Frustrated with what she saw as lack of official concern, Pace took  matters into her own hands and founded the West Islip Breast Cancer Coalition. Day after day for months, the organization’s members would meet in Pace’s living room to add new data points to a giant, color-coded map; yellow dots for homes with malignant breast tumors, pink for benign tumors, and blue for no tumors at all. After analyzing its data , the group announced  that cancer rates in the area were 20% higher than the state average. The Media and and local politicians alike jumped on story much to the dismay of scientists, who knew that epidemiological studies that start with the desired outcomes in mind are almost by definition of worthless. (The Panic Virus)
So what could have been the mitigating factors which can explain/confound the existence of an apparent higher rate of cancer without having to resort to the ‘unidentified toxin’ hypothesis. (With some prompting from Mnookin) here are a few
1) The West Islip region area of Long Island has a higher proportion of wealthy people than normal, hence more people with better access to healthcare  which means that tumours in other communities may not be as readily noticed as in this community
2) The life-expectancy in West Islip is higher and cancer rates rise with increasing age. Hence that could account for a higher cancer rate
3) (According to the passage) West Islip women tended to defer their childbearing to later in life which is apparently points  to a higher risk of cancer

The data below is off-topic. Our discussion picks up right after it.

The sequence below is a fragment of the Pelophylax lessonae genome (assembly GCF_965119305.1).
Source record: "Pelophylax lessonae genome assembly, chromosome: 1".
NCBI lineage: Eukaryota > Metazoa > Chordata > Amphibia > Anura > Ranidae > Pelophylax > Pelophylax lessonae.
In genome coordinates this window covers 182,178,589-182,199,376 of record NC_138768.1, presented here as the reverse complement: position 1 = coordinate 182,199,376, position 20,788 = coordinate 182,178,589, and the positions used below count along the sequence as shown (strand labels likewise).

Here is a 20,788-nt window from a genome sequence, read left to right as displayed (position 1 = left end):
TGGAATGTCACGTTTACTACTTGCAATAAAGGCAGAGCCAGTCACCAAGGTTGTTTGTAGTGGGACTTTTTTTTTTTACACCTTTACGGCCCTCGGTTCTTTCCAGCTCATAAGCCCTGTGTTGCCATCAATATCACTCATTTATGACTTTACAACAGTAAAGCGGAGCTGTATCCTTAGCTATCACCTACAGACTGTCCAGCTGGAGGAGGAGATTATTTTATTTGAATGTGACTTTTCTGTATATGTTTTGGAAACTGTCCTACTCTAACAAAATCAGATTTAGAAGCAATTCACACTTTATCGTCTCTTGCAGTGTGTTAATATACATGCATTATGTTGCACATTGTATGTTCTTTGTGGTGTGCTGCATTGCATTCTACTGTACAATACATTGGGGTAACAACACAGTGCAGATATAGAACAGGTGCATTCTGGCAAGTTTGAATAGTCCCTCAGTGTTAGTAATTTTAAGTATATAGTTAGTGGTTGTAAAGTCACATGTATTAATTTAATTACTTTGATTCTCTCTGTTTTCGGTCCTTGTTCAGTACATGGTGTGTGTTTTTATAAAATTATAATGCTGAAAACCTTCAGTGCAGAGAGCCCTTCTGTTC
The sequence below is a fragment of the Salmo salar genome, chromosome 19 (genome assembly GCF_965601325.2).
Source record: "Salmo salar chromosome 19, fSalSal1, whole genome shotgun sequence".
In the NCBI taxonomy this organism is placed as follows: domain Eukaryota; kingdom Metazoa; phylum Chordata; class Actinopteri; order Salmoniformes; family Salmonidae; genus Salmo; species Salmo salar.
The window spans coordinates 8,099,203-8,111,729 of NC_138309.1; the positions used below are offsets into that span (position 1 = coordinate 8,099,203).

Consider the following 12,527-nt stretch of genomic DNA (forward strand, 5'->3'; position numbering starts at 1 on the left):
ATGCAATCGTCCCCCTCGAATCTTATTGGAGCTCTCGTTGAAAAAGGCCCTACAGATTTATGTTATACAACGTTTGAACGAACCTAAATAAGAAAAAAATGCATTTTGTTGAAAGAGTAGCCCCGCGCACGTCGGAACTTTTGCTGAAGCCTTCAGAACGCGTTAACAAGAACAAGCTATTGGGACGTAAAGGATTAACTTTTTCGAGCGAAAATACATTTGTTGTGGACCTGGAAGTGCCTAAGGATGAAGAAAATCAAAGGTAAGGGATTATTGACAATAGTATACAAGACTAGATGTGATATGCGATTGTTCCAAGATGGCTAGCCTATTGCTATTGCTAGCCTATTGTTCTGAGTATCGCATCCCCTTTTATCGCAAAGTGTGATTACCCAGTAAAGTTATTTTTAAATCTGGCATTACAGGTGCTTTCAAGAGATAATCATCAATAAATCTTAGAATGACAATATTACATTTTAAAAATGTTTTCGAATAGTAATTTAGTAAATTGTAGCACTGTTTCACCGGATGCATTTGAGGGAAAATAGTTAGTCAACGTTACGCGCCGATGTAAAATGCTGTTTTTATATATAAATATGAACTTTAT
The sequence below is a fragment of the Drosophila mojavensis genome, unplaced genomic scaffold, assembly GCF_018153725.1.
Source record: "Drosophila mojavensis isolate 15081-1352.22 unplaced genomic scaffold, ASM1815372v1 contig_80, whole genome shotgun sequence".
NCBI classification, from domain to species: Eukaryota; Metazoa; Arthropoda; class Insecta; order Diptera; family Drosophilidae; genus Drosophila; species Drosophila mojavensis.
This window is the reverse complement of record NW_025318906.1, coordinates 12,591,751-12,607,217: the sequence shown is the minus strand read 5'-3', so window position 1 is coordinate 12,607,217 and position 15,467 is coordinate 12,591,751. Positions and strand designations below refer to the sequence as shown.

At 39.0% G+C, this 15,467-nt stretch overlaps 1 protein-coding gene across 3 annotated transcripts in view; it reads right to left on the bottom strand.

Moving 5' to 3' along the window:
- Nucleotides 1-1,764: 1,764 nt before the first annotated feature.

4) Sampling Error
Before we embark on establishing a causal link (toxins) for the apparently higher cancer rates, one has to account for the above (and undoubtedly other) confounding factors. So what happened
Ultimately, Pace’s crusade spawned a controversy that raged for nearly a decade at a cost to taxpayers of more than $30 million. When in 2002, an exhaustive study found the cancer rates in Long Island were barely distinguishable from those in the rest of the country; the news received a fraction of the attention the initial scare caused (The Panic Virus)
In this case, it was probably sampling error. But even if it wasn’t, there were quite a few confounding variables that had to be accounted for. This also highlights the pitfalls of the media coverage of health/science stories in general. The compelling narrative of a defiant, crusading cancer patient means that the ability to check for accuracy of the claims made, is compromised. This is one of the main reasons why things like this and vaccine scares get so much purchase in the media and popular culture as a whole.
This entry was posted in Cancer, Evidence-Based Medicine, Medicine, Science, Statistics, Vaccines and tagged , , , . Bookmark the permalink.

One Response to The Perils of Amateur Epidemiology

  1. imc says:

    Sampling errors? Check. Selection bias? Check. Wind turbine syndrome, anyone?